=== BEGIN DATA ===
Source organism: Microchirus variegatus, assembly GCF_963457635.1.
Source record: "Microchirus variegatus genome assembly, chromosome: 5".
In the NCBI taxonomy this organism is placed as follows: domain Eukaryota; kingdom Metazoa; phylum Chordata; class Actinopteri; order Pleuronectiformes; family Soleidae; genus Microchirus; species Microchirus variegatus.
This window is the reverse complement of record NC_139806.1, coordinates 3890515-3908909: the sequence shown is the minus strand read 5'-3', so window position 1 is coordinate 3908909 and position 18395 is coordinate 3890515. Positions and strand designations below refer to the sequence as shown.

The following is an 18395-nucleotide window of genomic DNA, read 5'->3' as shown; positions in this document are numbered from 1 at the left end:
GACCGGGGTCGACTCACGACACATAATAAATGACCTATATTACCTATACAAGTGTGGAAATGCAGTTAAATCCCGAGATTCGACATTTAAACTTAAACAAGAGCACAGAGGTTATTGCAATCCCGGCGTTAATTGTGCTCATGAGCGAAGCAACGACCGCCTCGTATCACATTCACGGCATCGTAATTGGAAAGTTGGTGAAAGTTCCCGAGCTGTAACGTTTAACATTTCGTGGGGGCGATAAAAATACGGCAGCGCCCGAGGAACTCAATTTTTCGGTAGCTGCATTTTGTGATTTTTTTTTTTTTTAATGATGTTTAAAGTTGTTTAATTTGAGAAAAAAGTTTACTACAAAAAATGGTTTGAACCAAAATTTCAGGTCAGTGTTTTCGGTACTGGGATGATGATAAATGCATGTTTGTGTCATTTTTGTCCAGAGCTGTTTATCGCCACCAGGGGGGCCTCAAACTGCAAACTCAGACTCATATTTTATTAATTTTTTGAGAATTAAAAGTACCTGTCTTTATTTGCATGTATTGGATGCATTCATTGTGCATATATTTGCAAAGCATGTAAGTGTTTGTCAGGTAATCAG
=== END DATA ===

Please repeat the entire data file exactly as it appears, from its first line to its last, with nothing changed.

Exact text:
Source organism: Microchirus variegatus, assembly GCF_963457635.1.
Source record: "Microchirus variegatus genome assembly, chromosome: 5".
In the NCBI taxonomy this organism is placed as follows: domain Eukaryota; kingdom Metazoa; phylum Chordata; class Actinopteri; order Pleuronectiformes; family Soleidae; genus Microchirus; species Microchirus variegatus.
This window is the reverse complement of record NC_139806.1, coordinates 3890515-3908909: the sequence shown is the minus strand read 5'-3', so window position 1 is coordinate 3908909 and position 18395 is coordinate 3890515. Positions and strand designations below refer to the sequence as shown.

The following is an 18395-nucleotide window of genomic DNA, read 5'->3' as shown; positions in this document are numbered from 1 at the left end:
GACCGGGGTCGACTCACGACACATAATAAATGACCTATATTACCTATACAAGTGTGGAAATGCAGTTAAATCCCGAGATTCGACATTTAAACTTAAACAAGAGCACAGAGGTTATTGCAATCCCGGCGTTAATTGTGCTCATGAGCGAAGCAACGACCGCCTCGTATCACATTCACGGCATCGTAATTGGAAAGTTGGTGAAAGTTCCCGAGCTGTAACGTTTAACATTTCGTGGGGGCGATAAAAATACGGCAGCGCCCGAGGAACTCAATTTTTCGGTAGCTGCATTTTGTGATTTTTTTTTTTTTTAATGATGTTTAAAGTTGTTTAATTTGAGAAAAAAGTTTACTACAAAAAATGGTTTGAACCAAAATTTCAGGTCAGTGTTTTCGGTACTGGGATGATGATAAATGCATGTTTGTGTCATTTTTGTCCAGAGCTGTTTATCGCCACCAGGGGGGCCTCAAACTGCAAACTCAGACTCATATTTTATTAATTTTTTGAGAATTAAAAGTACCTGTCTTTATTTGCATGTATTGGATGCATTCATTGTGCATATATTTGCAAAGCATGTAAGTGTTTGTCAGGTAATCAG